I believe the high unemployment of adults with significant disabilities is a by-product of binary thinking. Without much second thought or creative assessment, we are quick to judge the abilities of youth with significant disabilities. Too often, critical decisions about their career potential are narrowed with little regard as to their true interests or assessed capacities to contribute in an integrated employment setting. For these reasons, a majority of youth with significant disabilities in the United States are referred to adult activity centers, day treatment programs, or sheltered workshops.
So what ever happened to our friend Caitlin?
Well, Caitlin’s Work Experience Coordinator did take her job goal seriously by helping her to explore all options available. And why not? Caitlin has a engaging personality and passion for life that is the cornerstone of success for any performing actress. To be sure, her dream was a challenging one to plan for, but it was not an impossibility.
After researching all possibilities, this Work Experience Coordinator scheduled an audition with a performance company in the Twin Cities called Interact. Caitlin passed the audition and was offered a job as an actress with this innovative theater group. The company is located in Minnesota but the group performs throughout the United States as well as internationally. The Interact team writes and performs approximately two shows professionally for the public each year. The group's performances often have a disability awareness theme and their professional team of actors include people with and without disabilities. Its actors are paid for all performances based on the theater group's sales receipts. My own organization, Rise, Incorporated, hired Interact to perform at one of our annual meetings several years ago. They are outstanding!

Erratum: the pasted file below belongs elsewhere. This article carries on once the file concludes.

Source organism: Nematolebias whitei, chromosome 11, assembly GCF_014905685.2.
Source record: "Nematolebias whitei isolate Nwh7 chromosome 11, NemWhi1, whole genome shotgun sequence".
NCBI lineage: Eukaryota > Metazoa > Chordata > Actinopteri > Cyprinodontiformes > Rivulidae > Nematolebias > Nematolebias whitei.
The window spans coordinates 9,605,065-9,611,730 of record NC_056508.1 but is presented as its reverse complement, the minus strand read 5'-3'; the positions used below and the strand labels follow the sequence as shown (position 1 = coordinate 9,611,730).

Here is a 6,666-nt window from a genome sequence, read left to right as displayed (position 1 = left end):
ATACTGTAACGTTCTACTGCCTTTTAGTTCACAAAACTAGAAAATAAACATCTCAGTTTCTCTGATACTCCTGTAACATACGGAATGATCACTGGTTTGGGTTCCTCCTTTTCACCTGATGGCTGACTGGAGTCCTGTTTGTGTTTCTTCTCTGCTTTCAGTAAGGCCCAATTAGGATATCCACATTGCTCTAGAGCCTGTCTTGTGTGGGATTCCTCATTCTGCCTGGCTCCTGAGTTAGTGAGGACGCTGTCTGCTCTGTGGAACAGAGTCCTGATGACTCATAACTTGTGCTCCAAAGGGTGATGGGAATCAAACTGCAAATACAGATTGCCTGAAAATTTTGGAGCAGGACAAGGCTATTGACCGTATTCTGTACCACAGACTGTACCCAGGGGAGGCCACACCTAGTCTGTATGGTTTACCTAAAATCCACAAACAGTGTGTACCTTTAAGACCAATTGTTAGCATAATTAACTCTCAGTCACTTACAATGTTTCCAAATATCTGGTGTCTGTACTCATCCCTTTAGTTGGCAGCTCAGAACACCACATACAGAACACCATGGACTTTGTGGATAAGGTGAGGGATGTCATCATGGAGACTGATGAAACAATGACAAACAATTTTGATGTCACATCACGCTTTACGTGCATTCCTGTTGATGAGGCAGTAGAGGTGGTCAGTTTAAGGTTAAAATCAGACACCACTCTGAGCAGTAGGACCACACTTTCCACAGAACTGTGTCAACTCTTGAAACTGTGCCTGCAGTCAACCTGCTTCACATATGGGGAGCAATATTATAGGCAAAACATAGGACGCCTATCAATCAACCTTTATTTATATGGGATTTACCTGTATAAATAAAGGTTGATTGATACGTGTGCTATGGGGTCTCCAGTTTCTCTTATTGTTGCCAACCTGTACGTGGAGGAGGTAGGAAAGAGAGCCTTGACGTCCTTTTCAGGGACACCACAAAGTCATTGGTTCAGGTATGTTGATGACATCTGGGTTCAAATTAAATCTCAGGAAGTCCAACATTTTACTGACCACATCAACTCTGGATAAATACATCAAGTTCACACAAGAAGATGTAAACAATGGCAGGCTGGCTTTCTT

It has been more than one year since Caitlin graduated from high school. And she has performed professionally in two of Interact’s theater productions. She thoroughly enjoys her work as a performing artist and her role with Interact is clearly an excellent career choice.
Without a doubt, there are many youth with and without disabilities who will choose unrealistic job goals. Yet, I am haunted by a recurring thought of what might have become of Caitlin had she attended a different school? I also wonder how many other educators would have taken Caitlin seriously and acted on her expressed career choice? I am inclined to believe that she would have been encouraged to moderate her job goal and choose an area that was more realistic.
Our national unemployment data is a reminder of this basic fact--Americans with significant disabilities will encounter substantial challenges finding jobs in the competitive labor market if they are served in conventional ways. With that said, Caitlin’s story is also exiting reminder that career success is possible for anyone with a significant disability who has a dream.
Customized employment is designed to help us bridge the great divide for people like Caitlin for whom competitive employment appears improbable. It is proving to be a highly effective strategy for educators and adult service professionals who are capable of thinking gray and free.